The next day again focused on unique habitats: wetlands, dunes, and the like, in the Rocky Mountain Trench east of Prince George. I saw my first tamarack (Larix laricina) in a bog setting; it was the dominant tree, mostly dwarfed by the bog habitat.

In yet another bog, we saw a rich wetland flora: club mosses, ericaceous shrubs and sedges. After bog-slogging in the morning, we entered a remarkable habitat that could have been on the west side of the Olympic Peninsula: the West Twin Creek old-growth cedar-hemlock forest, and here we were, almost to the Rocky Mountains! Notable absentee in this mesic western hemlock - western red cedar forest was vine maple. At this stop we had Trevor Goward, lichenologist, regale us with a novel notion that lichens serve as indicators of stages in forest succession. Goward claims that some lichens are only found in very old growth forests, what he calls "antique forests". The last stop of the day was just west of Valemont, where the highway, BC Route 16, borders a thinly forested duneland along the upper Fraser River. Scattered lodgepole pine grows here with kinnikinnik and Juniperus communis in the pine understory, as well as herbs (including a rare sedge and locoweed - Astragalus sp.).

So the three days of rich botanical fare in the field and in the informal lecture- discussion sessions came to an end; it was an exciting experience for me to be with Canadian companions who, freed from their appointed daily chores, reveled in the devotion to fun with botany. An added thrill for me was an all-day BC Rail trip from North Vancouver to Prince George. It gave a kaleidoscopic view of BC vegetation and scenery from wet coastal forest up into the dry interior (ponderosa pine and sagebrush at Lillooet), then on east to the Cariboo Plateau for a taste of the subboreal spruce forest. There is "method" in my relating this delightful event. I believe it can be matched below the border. Washington state has the flora, the requisite amenities for hostelry, and above all a potential clientele. We could pull it off here, just as well as the Canadians do it! Our potential clientele: botanists, ecologists, and wildlife specialists with the federal and state agencies (USFS, BLM, NPS, DNR, etc.), as well as junior college and high school botany/biology teachers, graduate students - yes, and even academics from the four-year colleges and universities.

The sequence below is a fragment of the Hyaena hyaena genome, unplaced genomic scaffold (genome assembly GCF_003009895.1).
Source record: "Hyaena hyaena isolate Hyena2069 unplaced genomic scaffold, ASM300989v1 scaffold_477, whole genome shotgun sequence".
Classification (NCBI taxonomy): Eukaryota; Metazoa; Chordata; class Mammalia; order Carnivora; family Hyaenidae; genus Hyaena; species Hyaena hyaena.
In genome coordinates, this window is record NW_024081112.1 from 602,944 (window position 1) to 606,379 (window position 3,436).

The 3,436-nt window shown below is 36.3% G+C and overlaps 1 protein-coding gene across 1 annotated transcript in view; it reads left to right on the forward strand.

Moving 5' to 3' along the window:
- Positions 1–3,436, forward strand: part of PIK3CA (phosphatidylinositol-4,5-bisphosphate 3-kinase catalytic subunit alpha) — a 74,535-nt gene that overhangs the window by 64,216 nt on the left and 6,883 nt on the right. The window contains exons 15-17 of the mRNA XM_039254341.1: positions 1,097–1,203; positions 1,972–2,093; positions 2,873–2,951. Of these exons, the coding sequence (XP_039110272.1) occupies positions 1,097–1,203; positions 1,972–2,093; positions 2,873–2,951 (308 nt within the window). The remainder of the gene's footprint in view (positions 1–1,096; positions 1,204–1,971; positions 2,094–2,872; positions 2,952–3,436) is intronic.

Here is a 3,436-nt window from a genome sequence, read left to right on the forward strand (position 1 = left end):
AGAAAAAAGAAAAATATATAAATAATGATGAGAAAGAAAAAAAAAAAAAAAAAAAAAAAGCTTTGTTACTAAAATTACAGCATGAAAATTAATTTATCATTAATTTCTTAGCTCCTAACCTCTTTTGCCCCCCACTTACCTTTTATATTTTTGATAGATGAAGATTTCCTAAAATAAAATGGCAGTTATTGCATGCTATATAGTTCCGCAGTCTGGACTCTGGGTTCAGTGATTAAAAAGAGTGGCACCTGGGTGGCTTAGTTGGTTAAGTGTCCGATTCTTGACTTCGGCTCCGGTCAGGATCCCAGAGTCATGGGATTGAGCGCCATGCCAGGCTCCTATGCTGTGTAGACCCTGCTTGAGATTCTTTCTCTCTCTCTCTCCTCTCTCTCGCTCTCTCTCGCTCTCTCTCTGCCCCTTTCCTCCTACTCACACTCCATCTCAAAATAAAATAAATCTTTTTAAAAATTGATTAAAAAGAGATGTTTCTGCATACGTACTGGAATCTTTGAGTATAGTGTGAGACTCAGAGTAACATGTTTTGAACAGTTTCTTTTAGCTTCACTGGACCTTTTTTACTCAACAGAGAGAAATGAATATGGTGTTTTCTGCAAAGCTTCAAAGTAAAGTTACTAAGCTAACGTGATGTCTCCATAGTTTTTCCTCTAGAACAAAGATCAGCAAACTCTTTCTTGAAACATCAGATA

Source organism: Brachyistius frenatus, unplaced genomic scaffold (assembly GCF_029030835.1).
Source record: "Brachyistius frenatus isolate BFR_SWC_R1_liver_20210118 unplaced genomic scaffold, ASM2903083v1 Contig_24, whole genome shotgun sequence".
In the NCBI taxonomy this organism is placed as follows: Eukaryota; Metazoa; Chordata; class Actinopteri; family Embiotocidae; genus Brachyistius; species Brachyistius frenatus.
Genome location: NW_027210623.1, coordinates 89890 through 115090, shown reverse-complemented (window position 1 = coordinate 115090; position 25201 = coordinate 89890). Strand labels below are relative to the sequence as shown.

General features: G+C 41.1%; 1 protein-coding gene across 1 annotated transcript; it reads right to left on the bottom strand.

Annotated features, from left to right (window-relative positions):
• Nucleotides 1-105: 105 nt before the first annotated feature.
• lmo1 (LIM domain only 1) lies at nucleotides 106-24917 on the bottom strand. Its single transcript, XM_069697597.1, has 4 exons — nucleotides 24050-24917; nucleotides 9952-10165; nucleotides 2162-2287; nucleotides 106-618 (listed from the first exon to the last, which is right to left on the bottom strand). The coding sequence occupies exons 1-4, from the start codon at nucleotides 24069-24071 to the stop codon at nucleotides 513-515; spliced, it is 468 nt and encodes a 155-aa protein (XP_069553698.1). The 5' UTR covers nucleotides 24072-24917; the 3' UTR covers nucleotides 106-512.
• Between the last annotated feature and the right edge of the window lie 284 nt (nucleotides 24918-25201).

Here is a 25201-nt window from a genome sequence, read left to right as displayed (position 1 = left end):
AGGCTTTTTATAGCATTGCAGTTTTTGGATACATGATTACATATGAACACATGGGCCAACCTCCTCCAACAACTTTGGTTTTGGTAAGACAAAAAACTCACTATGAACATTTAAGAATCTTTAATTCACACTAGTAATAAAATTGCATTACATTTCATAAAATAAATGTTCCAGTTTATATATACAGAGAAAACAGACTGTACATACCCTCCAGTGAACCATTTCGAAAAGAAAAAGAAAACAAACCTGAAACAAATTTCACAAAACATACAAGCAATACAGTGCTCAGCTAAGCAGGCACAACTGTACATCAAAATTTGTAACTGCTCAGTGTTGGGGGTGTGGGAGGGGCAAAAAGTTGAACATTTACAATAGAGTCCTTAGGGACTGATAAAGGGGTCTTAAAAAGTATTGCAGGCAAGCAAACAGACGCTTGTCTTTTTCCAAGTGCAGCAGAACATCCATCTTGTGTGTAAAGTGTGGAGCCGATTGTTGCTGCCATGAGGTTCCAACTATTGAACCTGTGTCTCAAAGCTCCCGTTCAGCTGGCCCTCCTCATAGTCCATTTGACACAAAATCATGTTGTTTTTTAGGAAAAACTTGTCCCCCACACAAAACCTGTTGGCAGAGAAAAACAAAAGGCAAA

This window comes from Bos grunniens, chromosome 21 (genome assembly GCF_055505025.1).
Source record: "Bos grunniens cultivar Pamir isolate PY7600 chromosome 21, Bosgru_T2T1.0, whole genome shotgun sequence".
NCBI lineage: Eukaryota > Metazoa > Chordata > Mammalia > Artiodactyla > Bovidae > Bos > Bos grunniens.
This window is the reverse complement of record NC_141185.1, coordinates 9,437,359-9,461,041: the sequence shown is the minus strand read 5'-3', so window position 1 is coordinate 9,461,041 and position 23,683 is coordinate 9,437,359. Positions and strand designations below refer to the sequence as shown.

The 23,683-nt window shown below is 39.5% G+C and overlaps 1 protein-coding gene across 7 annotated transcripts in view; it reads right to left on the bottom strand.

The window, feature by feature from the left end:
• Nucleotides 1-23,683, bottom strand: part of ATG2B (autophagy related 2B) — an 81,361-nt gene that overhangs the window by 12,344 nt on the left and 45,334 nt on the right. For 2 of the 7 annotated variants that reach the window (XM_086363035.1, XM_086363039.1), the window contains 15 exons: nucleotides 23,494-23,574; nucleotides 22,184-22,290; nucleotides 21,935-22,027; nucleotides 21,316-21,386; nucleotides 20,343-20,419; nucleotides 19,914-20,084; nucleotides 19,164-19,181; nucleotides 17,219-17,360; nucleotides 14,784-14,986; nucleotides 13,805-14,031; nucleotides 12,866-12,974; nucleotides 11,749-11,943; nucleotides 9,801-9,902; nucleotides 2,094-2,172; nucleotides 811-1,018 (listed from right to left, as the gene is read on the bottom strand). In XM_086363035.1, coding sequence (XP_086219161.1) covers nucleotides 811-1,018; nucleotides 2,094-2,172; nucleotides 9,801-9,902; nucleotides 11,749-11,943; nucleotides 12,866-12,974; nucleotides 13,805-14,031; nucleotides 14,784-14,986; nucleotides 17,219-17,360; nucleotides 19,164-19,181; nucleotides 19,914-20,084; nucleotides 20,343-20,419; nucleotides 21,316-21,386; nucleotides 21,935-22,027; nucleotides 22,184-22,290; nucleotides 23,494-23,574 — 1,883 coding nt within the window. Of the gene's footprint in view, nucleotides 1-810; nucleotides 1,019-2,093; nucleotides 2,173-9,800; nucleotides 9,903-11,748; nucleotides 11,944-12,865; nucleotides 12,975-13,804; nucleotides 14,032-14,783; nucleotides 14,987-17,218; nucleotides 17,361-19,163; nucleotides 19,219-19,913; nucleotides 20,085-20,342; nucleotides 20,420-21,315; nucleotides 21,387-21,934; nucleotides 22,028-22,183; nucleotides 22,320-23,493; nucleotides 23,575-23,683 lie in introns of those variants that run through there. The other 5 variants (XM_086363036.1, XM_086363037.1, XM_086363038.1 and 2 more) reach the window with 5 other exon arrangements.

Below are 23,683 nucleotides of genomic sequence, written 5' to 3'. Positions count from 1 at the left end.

Botany BC's organization is simple, especially as it is divorced from any government agency. One host convener per year at a given meeting area; their own bank account, and modest registration fees to cover housing, meals and transport. I could envision our version of Botany BC holding annual outings in the Columbia Gorge, the Hanford Reach, the Columbia Plateau country, the Okanogan Highlands, the North Cascades, and the Olympic Peninsula, and elsewhere, well into the future. So let us initiate a "Botany Washington" field tour some time before the century plays out. We have the botanists and the botany to make it work! I am willing to be the "point - person" to get it started.